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Decision to Volunteer

Decision to Volunteer

We are proud to introduce the next installment in ASAE & The Center’s powerful “Decision to” series, Decision to Volunteer: Effectively engage individuals by understanding why they give their time! The responses are in, 26,305 of them, and they will give you valuable insight into why individuals volunteer for organizations of all types. This publication is now available for purchase.

Quick Links

Decision to Volunteer Video Interviews
Decision to Volunteer Co-sponsors
Benchmarking Opportunities
Bibliography
About the Authors
Sneak Peak at the findings
Request a Speaker
The Reviews Are In
Purchase the book

Decision to Volunteer Video Interviews

The first segment, above, features study coauthor Beth Gazely, who highlights some of the interesting findings from the study, which gathered responses from 26,000 people.

Benchmarking Opportunities for Decision to Volunteer

ASAE & The Center offer several options for organizations that wish to learn more about why individuals do—and do not—choose to give their time. The study offers valuable insights into the motivations of individuals employed in several professional industries who choose to volunteer in a variety of ways for numerous organizations. Contact ASAE & The Center Industry & Market Research at dtv@asaecenter.org or 202-626-2868.

Sneak Peak at the Findings

The 26,305 individuals who responded to the survey have been broken down by three factors to better understand the key populations represented by the pool.
  1. The first breakdown is by volunteer status for any organization. Here, respondents are categorized as either currently volunteering, previously volunteering (not in the last 12 months), or never volunteering for ANY organization.
  2. The second breakdown is by relationship to the co-sponsoring organization that submitted the respondent’s name. This group is first examined by whether or not the co-sponsor identified the individual as a volunteer. Then, they are categorized as currently, previously (not in the last 12 months), or never volunteering for the co-sponsor.
  3. The third breakdown is by level of volunteering for the co-sponsor within the last 12 months. They are broken down into governance volunteers, committee/ongoing volunteers, ad-hoc volunteers, and no volunteering for the co-sponsor.
In addition to these, valuable information can be gleaned from the survey population as a whole. The size of the data pool allows for generalized observations to be made with confidence about individuals and their motivations and preferences in volunteering.

Some numbers:

  1. 92.2% of the respondents to the study reported that they have at some time worked as a volunteer for any organization.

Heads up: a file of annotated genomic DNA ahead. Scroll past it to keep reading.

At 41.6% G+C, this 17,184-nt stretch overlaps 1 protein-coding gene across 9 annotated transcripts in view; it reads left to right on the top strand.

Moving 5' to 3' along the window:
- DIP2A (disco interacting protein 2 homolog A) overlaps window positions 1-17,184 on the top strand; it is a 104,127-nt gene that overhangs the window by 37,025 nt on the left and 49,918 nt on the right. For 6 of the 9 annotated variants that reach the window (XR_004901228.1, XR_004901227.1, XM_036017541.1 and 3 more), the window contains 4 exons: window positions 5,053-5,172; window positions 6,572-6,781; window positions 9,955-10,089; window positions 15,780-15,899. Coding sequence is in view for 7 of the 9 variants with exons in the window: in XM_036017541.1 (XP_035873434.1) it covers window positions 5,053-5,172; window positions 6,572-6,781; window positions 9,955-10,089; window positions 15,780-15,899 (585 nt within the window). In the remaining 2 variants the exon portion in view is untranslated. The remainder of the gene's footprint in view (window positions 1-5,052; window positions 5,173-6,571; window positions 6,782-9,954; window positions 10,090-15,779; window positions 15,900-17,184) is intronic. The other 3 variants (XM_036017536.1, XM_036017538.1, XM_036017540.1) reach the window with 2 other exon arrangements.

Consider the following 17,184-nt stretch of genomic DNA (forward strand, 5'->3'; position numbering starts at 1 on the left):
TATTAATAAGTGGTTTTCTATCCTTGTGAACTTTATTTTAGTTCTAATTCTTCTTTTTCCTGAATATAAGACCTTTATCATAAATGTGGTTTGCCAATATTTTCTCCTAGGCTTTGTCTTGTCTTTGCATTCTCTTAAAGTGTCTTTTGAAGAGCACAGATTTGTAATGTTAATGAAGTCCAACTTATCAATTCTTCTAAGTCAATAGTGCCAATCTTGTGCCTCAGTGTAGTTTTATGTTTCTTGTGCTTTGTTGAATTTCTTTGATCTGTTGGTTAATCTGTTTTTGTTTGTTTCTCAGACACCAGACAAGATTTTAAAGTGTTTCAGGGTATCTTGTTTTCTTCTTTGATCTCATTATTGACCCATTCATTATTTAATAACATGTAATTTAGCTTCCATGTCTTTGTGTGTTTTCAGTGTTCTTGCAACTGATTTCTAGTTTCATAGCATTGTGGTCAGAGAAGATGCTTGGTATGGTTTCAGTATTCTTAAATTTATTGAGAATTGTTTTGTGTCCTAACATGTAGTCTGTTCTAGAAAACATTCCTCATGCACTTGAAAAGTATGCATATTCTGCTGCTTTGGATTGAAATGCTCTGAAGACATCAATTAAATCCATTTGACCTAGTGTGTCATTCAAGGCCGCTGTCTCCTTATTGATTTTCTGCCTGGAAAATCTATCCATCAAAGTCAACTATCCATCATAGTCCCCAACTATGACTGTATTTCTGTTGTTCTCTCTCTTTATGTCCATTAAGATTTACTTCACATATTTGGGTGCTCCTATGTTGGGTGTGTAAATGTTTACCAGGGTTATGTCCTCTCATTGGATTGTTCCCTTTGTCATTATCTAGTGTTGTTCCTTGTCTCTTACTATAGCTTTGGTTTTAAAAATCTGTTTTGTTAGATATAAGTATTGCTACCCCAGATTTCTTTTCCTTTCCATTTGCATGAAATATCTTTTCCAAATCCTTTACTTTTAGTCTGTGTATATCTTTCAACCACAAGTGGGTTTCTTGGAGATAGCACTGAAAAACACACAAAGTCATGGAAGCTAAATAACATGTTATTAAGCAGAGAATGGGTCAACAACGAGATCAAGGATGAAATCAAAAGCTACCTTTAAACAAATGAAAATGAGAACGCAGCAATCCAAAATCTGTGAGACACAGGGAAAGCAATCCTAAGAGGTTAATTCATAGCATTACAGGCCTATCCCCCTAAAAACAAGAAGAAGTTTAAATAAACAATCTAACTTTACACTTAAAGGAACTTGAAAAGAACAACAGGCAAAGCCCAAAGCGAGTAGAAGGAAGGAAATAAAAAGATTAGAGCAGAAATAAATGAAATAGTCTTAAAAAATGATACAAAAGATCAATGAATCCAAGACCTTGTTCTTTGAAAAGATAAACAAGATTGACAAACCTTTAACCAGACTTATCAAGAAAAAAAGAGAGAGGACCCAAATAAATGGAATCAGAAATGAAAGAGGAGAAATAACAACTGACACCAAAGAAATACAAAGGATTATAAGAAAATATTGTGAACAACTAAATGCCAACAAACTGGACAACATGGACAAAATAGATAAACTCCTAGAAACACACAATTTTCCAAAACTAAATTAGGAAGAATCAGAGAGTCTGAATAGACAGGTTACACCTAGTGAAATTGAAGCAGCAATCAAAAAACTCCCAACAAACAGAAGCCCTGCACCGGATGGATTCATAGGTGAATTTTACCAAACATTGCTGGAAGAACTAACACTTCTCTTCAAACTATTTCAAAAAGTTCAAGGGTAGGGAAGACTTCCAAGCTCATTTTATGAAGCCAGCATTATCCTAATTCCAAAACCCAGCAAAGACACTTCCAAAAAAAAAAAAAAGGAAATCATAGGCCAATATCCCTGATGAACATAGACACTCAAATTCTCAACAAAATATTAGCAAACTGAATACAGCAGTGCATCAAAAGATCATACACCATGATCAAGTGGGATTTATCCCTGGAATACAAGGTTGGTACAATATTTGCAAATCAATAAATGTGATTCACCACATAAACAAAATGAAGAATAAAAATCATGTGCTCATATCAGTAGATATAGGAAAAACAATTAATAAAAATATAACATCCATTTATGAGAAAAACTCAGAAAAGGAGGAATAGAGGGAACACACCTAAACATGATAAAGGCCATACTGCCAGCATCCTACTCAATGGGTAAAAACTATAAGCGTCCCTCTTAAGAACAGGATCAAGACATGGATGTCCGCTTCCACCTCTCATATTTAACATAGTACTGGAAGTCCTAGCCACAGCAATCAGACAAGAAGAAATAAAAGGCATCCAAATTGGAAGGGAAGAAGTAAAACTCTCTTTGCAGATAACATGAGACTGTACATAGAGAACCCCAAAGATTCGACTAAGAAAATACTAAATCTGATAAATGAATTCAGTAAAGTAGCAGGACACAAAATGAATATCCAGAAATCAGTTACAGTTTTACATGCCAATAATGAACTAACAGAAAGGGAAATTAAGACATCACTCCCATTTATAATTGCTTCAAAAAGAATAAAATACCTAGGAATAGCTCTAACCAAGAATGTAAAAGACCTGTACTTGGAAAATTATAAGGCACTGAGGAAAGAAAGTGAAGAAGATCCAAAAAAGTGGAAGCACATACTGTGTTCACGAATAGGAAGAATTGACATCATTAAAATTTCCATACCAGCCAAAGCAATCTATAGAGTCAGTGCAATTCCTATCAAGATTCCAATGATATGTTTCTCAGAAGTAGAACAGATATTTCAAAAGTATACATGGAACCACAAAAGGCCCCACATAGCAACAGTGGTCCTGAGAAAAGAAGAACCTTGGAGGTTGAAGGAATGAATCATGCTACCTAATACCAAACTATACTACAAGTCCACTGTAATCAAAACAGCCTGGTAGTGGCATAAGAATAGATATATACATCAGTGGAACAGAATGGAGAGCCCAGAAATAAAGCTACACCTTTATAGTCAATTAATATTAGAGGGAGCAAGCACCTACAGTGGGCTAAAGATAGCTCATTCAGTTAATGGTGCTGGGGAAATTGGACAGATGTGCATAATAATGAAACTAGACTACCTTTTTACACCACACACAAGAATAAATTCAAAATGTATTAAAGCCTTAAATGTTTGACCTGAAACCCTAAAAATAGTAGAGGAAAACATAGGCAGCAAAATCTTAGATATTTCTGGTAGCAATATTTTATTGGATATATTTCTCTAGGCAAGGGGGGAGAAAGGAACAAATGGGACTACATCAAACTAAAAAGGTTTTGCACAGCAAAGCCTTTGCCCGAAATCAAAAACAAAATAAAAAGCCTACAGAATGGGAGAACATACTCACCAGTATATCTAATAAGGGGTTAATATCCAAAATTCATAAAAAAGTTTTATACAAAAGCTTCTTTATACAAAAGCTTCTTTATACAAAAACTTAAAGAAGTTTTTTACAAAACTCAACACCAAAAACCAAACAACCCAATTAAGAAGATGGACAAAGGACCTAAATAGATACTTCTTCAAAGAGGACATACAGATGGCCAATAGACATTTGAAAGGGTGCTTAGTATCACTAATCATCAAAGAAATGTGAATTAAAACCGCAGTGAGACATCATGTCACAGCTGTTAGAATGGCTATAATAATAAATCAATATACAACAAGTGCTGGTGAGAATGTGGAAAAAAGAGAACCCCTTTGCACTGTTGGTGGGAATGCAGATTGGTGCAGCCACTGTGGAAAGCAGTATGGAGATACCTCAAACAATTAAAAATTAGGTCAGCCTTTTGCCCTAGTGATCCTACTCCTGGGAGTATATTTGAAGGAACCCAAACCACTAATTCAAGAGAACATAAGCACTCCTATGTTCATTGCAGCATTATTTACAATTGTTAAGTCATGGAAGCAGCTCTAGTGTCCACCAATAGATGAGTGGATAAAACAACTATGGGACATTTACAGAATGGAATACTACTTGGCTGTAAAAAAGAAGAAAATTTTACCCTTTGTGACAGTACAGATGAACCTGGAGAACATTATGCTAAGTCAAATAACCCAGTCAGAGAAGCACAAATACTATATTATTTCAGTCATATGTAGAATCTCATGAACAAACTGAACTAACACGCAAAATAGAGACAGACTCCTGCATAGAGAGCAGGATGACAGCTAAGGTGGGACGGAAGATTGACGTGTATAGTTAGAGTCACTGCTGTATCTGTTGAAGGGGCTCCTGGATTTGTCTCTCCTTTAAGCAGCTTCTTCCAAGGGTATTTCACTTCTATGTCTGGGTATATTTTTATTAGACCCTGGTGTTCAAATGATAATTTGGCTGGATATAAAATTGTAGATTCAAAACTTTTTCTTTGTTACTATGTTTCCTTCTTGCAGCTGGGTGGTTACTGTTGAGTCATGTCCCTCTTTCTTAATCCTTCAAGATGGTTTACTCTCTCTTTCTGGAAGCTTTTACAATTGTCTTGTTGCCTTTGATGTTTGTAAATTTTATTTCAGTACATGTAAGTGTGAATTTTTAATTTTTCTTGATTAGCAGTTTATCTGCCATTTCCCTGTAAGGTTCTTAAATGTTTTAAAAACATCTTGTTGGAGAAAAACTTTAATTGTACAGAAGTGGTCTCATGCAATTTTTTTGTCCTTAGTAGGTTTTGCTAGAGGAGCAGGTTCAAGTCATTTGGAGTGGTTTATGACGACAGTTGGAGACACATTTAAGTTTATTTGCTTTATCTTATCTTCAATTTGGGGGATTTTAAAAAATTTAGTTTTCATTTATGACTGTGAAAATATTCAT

2. When asked to identify the types of organizations for which they have volunteered in the last 12 months, respondents selected “Civic or community service” most frequently (47.7%) and “Public safety” least frequently (4.2%).
  3. When asked to identify the types of volunteer activities they performed for any organization in the last 12 months, respondents selected “Serving on board(s) or committee(s)” most frequently (57.2%) and “Presenting or testifying on behalf of any organization to any legislative body” least frequently (5.2%).

Request a Speaker

ASAE & The Center offers presentations on all of our research initiatives. Whether it's for your staff, board, members or another group, we'll work with you to develop a presentation especially for you. For more information visit the Speakers Network or email speakers@asaecenter.org.

The Reviews Are In

Ben Martin, CAE: “Why is this an important project? Well, if you remember, one of the key findings of DTJ [Decision to Join] was that engagement predicts likelihood to renew and likelihood to encourage others to join. So, understanding the decision to volunteer in order to increase the number of volunteers makes good business sense. In addition, many associations are concerned about the future of volunteering; there is anecdotal evidence that the younger generations aren't volunteering in the same numbers and that retiring members will create a volunteer vacuum...” Read full review.

Cindy Butts, RCE, CAE: "I just finished reading the newest (soon to be released) ASAE [& The Center] book, "The Decision to Volunteer" (Beth Gazley, Ph.D. and Monica Dignam), a report on why, when and how members decide to volunteer. The reason to buy it is because it's full of info and charts you can personally use within your own association to figure out how to better structure your association's volunteer opportunities, while understanding what is going to attract a wider range of volunteers to say yes to participation. The intent of the study/book is to provide practical suggestions, and it does that." Read full review.

Cecilia Sepp: “For years, we have all had anecdotal evidence about volunteers and why they participate, but now we have a reference that quantifies and qualifies serious research. "Decision to Volunteer" not only provides qualitative analysis, it includes quantitative data presented in easy to read charts and graphs.” Read full review.


 

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